Purpose The purpose of this paper is to explore the different human factor characteristics that are emphasized when co-creating value through digital service capabilities. Design/methodology/approach Empirical data are gathered from two small companies that deliver digital services and products in business-to-business markets. Findings The study highlights the role and importance of human factors as reflected in employees’ customer orientation while delivering digital service capabilities. The role of human factors also changes during the digital service production process. Originality/value Developing digital service capability is positively associated with value co-creation, but it requires new skills: firms need to evaluate their mechanisms for supporting continuous learning about the properties of digital technologies. To the authors’ knowledge, this is the first study to focus on the role of human factors in in developing digital service capabilities.
      Citation: Information Technology & People
      PubDate: 2018-09-19T12:39:02Z
      DOI: 10.1108/ITP-10-2016-0224
       
  • The allure of luxury brands’ social media activities: a uses and
           gratifications perspective
    • Abstract: Information Technology & People, Ahead of Print.
      Purpose The purpose of this paper is to explore the social media marketing activities of luxury brands, guided by uses and gratifications theory (UGT). It examines the gratifications sought by millennials, a new core luxury consumer group, and the gratifications obtained when following and connecting with luxury brands. Design/methodology/approach Online data are gathered from Facebook, Instagram and Twitter accounts of five top luxury brands. In addition, 30 in-depth interviews with millennials, the new generation of luxury consumers, were conducted. Thematic analysis strategy was followed to analyze the data and present the findings. Findings Luxury brands remain distant and aloof, which helps them to maintain a sense of exclusivity. User activity, ranging from observations to commenting on and liking luxury brand content, leads to the gratification of two types of need: affective and cognitive. Two affective needs that are satisfied by luxury brands’ social media marketing activities are aesthetic appreciation and entertainment. Cognitive needs are satisfied through the functional use of social media as an information source. Originality/value Several studies have investigated social media from the perspective of UGT, but this study is the first to investigate the implications of luxury brands’ social media usage with the lenses of UGT.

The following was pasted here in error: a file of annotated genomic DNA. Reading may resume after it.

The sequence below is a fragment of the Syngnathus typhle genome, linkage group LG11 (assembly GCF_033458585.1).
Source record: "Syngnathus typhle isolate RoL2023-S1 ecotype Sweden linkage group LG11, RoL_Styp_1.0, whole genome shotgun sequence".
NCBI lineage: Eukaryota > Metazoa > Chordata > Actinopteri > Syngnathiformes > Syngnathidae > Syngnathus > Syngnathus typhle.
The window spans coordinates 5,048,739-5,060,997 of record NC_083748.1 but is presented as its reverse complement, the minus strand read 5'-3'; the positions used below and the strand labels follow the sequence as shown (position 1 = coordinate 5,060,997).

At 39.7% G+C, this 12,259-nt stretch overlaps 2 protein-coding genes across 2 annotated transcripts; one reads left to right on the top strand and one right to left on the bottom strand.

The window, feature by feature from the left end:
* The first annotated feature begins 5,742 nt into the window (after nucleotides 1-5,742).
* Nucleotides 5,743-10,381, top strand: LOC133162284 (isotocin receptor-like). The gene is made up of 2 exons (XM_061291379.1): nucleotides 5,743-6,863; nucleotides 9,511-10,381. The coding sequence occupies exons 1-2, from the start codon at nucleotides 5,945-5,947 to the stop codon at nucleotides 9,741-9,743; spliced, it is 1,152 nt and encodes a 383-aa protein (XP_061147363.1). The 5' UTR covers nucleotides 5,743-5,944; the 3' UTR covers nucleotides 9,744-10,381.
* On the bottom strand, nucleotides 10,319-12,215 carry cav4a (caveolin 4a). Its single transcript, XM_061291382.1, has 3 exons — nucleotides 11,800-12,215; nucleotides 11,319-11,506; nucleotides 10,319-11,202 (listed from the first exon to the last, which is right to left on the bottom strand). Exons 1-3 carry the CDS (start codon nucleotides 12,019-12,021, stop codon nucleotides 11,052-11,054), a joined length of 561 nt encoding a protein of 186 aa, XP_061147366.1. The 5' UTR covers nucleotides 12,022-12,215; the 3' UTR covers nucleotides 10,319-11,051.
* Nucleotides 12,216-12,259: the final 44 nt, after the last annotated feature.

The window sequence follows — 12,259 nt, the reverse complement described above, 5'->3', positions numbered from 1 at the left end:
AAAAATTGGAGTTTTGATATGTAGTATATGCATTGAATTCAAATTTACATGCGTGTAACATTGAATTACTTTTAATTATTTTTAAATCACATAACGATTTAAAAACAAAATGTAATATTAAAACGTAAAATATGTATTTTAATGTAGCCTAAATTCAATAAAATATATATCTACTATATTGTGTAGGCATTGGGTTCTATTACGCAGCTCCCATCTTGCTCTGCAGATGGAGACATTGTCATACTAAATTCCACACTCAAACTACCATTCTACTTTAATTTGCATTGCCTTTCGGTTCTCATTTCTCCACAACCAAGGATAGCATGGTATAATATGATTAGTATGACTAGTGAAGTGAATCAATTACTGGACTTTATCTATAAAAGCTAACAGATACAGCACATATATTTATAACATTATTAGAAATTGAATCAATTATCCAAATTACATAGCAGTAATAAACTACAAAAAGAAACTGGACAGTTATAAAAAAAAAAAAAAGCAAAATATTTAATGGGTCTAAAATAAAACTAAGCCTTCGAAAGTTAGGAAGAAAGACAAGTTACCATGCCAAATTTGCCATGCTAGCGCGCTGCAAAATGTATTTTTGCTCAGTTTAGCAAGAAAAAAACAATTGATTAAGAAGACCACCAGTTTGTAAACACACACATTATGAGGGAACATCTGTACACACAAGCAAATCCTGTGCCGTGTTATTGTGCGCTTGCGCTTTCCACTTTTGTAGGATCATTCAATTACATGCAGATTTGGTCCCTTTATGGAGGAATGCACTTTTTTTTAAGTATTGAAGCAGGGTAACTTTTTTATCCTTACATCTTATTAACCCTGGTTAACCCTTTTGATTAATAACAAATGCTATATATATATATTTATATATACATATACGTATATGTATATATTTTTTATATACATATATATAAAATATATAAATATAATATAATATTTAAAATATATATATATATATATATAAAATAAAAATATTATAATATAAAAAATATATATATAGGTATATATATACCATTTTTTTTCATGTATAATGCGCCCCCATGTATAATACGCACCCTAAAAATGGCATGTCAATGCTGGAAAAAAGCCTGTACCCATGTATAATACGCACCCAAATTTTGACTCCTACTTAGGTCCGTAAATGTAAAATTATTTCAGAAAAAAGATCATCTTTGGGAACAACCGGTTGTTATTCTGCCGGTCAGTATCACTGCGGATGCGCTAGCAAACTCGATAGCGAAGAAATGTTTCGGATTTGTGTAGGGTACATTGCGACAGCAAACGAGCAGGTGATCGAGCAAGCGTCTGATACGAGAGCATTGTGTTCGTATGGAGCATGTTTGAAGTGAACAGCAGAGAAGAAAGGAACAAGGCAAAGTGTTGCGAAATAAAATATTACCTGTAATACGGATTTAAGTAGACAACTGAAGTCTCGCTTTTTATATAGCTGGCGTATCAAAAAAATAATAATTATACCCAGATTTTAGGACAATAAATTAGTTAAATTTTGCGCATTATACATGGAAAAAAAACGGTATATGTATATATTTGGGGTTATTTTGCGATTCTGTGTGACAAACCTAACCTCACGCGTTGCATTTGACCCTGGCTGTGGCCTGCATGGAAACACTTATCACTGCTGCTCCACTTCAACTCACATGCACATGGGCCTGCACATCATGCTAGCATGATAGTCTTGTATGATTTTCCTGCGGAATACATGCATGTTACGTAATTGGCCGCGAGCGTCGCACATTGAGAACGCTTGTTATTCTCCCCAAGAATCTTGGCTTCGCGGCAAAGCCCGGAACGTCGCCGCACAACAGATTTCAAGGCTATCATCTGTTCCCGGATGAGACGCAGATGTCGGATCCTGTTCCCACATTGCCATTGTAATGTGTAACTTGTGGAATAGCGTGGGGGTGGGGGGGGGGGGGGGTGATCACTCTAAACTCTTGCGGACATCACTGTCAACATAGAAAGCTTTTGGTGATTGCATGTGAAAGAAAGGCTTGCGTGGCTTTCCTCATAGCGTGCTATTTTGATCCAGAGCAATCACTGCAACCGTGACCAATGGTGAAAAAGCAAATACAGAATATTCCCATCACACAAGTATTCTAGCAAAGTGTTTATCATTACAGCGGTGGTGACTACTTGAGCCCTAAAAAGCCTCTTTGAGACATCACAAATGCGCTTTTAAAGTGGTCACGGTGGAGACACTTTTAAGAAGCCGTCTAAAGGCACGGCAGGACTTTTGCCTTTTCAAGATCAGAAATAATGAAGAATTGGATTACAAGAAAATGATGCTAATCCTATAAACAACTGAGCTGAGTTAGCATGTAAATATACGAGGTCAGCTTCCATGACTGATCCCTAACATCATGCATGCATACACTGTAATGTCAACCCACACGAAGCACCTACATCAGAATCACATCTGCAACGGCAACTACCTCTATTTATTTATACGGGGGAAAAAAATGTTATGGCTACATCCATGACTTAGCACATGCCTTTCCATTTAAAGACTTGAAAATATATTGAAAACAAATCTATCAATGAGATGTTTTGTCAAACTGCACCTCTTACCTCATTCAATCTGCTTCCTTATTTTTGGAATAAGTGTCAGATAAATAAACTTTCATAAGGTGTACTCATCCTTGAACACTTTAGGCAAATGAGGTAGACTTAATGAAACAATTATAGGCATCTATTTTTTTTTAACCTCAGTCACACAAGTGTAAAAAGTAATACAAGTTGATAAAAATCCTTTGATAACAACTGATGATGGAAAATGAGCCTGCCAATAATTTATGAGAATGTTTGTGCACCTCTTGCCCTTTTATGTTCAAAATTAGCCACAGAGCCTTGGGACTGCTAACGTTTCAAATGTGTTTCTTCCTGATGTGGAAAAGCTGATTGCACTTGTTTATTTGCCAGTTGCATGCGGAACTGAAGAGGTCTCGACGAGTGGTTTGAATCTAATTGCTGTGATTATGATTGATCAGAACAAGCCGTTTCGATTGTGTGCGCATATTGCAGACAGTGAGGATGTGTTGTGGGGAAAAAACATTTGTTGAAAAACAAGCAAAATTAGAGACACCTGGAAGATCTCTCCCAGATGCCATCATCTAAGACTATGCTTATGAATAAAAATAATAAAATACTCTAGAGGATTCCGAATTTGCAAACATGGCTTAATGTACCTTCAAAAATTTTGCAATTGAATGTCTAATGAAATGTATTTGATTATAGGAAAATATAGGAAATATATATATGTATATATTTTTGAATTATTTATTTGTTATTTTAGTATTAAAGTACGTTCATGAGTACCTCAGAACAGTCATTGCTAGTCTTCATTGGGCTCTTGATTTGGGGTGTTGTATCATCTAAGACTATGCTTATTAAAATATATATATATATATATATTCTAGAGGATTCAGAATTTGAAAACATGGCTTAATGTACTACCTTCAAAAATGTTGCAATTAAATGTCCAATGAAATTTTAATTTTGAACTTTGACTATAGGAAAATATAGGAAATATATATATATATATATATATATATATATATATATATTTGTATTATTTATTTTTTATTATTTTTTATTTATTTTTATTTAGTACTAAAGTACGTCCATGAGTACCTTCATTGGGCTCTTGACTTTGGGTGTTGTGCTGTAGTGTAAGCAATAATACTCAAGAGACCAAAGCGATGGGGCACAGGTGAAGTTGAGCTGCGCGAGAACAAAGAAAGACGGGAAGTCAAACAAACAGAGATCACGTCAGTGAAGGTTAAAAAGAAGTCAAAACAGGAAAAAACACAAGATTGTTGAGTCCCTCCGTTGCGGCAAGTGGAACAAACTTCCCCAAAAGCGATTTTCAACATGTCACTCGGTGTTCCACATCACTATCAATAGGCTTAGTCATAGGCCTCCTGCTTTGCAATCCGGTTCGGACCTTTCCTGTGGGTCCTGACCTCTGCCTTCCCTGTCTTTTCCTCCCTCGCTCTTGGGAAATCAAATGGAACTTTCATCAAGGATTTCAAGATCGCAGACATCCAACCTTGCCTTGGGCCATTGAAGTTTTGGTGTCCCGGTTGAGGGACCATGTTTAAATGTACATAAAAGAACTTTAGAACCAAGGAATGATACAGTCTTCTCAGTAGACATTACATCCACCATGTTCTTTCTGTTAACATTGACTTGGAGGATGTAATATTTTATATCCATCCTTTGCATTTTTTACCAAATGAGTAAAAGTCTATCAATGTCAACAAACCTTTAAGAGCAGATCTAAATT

Citation: Information Technology & People
      PubDate: 2018-08-23T10:54:41Z
      DOI: 10.1108/ITP-01-2018-0017
       
  • Exploring player behavior and motivations to continue playing Pokémon
           GO
    • Abstract: Information Technology & People, Ahead of Print.